County Donegal is a county of Ireland in the province of Ulster. It is named after the town of Donegal in the south of the county. Donegal County Council Lifford the county town; the population was 159,192 at the 2016 census. It has been known as Tyrconnell, after the historic territory of the same name. In terms of size and area, it is the largest county in Ulster and the fourth-largest county in all of Ireland. Uniquely, County Donegal shares a small border with only one other county in the Republic of Ireland – County Leitrim; the greater part of its land border is shared with three counties of Northern Ireland: County Londonderry, County Tyrone and County Fermanagh. This geographic isolation from the rest of the Republic has led to Donegal people maintaining a distinct cultural identity and has been used to market the county with the slogan "Up here it's different". While Lifford is the county town, Letterkenny is by far the largest town in the county with a population of 19,588. Letterkenny and the nearby city of Derry form the main economic axis of the northwest of Ireland.
Indeed, what became the City of Derry was part of County Donegal up until 1610. There are eight historic baronies in the county: Banagh Boylagh Inishowen East Inishowen West Kilmacrennan Raphoe North Raphoe South Tirhugh The county may be informally divided into a number of traditional districts. There are two Gaeltacht districts in the west: The Rosses, centred on the town of Dungloe, Gweedore. Another Gaeltacht district is located in the north-west: Cloughaneely, centred on the town of Falcarragh; the most northerly part of the island of Ireland is the location for three peninsulas: Inishowen and Rosguill. The main population centre of Inishowen, Ireland's largest peninsula, is Buncrana. In the east of the county lies the Finn Valley; the Laggan district is centred on the town of Raphoe. According to the 1841 Census, County Donegal had a population of 296,000 people; as a result of famine and emigration, the population had reduced by 41,000 by 1851 and further reduced by 18,000 by 1861. By the time of the 1951 Census the population was only 44% of what it had been in 1841.
As of 2016, the county's population was 159,192. The county is, it has a indented coastline forming natural sea loughs, of which both Lough Swilly and Lough Foyle are the most notable. The Slieve League cliffs are the sixth-highest sea cliffs in Europe, while Malin Head is the most northerly point on the island of Ireland; the climate is temperate and dominated by the Gulf Stream, with warm, damp summers and mild wet winters. Two permanently inhabited islands and Tory Island, lie off the coast, along with a large number of islands with only transient inhabitants. Ireland's second longest river, the Erne, enters Donegal Bay near the town of Ballyshannon; the River Erne, along with other Donegal waterways, has been dammed to produce hydroelectric power. The River Foyle separates part of County Donegal from parts of both counties Tyrone. A survey of the macroscopic marine algae of County Donegal was published in 2003; the survey was compiled using the algal records held in the herbaria of the following institutions: the Ulster Museum, Belfast.
Records of flowering plants include Dactylorhiza purpurella Soó. The animals included in the county include the European badger. There are habitats for the rare corn crake in the county. At various times in its history, it has been known as County Tirconaill, County Tirconnell or County Tyrconnell; the former was used as its official name during 1922–1927. This is in reference to both the earldom that succeeded it. County Donegal was the home of the once mighty Clann Dálaigh, whose most well-known branch were the Clann Ó Domhnaill, better known in English as the O'Donnell dynasty; until around 1600, the O'Donnells were one of Ireland's richest and most powerful native Irish ruling families. Within Ulster, only the Uí Néill of modern County Tyrone were more powerful; the O'Donnells were Ulster's second most powerful clan or ruling-family from the early 13th century through to the start of the 17th century. For several centuries the O'Donnells ruled Tír Chonaill, a Gaelic kingdom in West Ulster that covered all of modern County Donegal.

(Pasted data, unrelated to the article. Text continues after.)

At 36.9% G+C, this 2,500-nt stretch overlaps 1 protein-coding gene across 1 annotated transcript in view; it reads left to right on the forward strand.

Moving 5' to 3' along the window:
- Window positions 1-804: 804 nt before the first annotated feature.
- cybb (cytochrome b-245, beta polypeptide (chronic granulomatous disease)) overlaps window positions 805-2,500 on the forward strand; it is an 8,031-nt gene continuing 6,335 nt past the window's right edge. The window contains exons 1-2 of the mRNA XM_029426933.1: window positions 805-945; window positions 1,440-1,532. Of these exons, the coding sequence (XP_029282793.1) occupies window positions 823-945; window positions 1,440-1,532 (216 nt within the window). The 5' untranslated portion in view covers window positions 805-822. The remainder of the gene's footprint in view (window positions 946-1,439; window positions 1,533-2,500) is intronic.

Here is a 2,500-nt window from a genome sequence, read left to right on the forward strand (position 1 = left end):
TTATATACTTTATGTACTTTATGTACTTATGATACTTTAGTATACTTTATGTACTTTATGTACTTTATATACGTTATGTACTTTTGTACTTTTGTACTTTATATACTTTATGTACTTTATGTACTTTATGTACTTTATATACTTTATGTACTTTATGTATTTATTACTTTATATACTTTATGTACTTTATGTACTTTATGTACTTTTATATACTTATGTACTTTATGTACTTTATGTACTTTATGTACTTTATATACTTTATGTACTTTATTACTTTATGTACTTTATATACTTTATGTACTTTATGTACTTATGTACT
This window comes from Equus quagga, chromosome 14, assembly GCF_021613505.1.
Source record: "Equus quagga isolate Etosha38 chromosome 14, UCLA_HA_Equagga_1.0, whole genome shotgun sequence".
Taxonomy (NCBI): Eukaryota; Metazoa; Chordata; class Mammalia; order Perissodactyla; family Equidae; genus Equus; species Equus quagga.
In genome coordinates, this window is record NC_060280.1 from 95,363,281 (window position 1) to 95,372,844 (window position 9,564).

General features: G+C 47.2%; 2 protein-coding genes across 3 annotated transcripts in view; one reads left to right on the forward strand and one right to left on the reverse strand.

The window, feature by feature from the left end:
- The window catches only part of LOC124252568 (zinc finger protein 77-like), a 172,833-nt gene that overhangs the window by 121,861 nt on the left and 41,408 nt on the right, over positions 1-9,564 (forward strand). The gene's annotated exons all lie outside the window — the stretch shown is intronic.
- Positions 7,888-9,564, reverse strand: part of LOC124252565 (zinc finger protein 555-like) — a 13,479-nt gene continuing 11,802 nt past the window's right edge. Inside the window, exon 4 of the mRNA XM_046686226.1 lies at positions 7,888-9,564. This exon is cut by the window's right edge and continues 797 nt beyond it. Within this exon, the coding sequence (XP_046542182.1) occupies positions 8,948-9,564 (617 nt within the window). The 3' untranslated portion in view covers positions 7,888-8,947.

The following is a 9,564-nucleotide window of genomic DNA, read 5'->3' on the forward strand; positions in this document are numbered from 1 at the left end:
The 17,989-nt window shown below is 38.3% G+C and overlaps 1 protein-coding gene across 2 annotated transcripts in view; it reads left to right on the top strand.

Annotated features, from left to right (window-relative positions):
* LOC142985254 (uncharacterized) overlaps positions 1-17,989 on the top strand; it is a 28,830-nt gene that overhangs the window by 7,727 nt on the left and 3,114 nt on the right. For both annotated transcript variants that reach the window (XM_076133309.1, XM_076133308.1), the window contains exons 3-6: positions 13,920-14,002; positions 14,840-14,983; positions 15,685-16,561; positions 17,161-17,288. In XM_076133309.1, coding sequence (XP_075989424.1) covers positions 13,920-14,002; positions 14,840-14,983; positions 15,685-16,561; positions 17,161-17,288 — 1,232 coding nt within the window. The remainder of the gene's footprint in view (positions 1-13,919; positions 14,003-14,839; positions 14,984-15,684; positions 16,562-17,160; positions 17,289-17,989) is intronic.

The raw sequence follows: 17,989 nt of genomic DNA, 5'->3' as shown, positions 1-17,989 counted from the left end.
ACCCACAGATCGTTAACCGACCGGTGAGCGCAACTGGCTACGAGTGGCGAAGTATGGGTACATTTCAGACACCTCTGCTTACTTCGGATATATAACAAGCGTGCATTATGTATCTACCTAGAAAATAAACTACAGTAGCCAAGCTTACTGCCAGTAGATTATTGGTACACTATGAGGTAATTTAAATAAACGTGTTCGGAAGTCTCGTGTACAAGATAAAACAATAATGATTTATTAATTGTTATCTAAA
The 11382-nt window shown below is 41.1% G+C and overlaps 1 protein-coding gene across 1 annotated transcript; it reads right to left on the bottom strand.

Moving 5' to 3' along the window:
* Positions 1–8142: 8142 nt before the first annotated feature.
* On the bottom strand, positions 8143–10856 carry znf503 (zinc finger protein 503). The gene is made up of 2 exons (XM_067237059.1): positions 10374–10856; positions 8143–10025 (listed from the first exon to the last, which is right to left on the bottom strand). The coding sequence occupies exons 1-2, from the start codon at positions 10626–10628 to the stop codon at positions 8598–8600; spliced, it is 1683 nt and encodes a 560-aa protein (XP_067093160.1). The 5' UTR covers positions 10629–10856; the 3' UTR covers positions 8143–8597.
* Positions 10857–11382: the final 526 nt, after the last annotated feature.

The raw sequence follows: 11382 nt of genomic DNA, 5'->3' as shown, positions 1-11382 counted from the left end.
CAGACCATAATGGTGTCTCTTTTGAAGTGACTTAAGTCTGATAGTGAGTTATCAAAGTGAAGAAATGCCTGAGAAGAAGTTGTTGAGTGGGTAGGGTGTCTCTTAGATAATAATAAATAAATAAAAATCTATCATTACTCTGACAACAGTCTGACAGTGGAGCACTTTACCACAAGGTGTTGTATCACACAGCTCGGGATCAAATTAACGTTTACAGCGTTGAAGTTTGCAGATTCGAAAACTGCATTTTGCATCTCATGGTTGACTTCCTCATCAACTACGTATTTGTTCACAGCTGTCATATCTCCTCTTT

The head of the O'Donnell family had the titles Rí Thír Chonaill. Based at Donegal Castle in Dún na nGall, the O'Donnell Kings of Tír Chonaill were traditionally inaugurated at Doon Rock near Kilmacrennan. O'Donnell royal or chiefly power was ended in what was the newly created County Donegal in September 1607, following the Flight of the Earls from near Rathmullan; the modern County Arms of Donegal was influenced by the design of the old O'Donnell royal arms. The County Arms is the official coat of arms of both County Donegal County Council; the modern County Donegal was shired by order of the English Crown in 1585. The English authori
Robert Field (painter)
Robert Field was a painter, born in London and died in Kingston, Jamaica. He was one of America’s leading miniaturists. Along with being the most important painter in Nova Scotia at the beginning of the 19th century, at this time, Field was the most professionally trained painter to settle in Canada. Daphne Foskett in A Dictionary of British Miniature Painters wrote that Field was, "one of the best American miniaturists of his time." He worked in the conventional neo-classic portrait style of Gilbert Stuart. His most famous works are two groups of miniatures of George Washington, commissioned by his wife Martha Washington, he received his early training at the Royal Academy schools, London, in 1790. In 1794 he moved to the United States, he took up residence in Philadelphia, Pa.. There he joined a group of artists led by Charles Willson Peale in establishing the Columbianum, or American Academy of the Fine Arts, superseded by the Pennsylvania Academy of the Fine Arts in 1805. Field spent 14 years in the United States, working as a miniature painter in Baltimore, Philadelphia and Boston.
According to historian Harry Piers, Field was one of the four most sought American miniaturists in his time. Martha Washington herself commissioned Field in 1800 to paint a group of miniature as mementoes for friends and family, to commemorate the revered General and President on the one-year anniversary of his death. Two groups of miniatures of George Washington were produced by Field at Martha's request in late 1800, the first group showing him in civilian dress, the second as general in full uniform; when tensions between America and England started to rise in the lead up to the War of 1812, Field remained a loyalist and moved from Boston to Halifax, Nova Scotia. He continued to produce miniatures, but he painted more than 50 oil portraits of government officials, military officers and assorted members of the Halifax "gentility". In 1816 he moved to Jamaica, settling first in Montego Bay and in Kingston, he died on 9 August 1819 of yellow fever, was buried in an unmarked grave in the old "West Ground" cemetery, now called the Strangers' Burial Ground, near the Kingston parish church.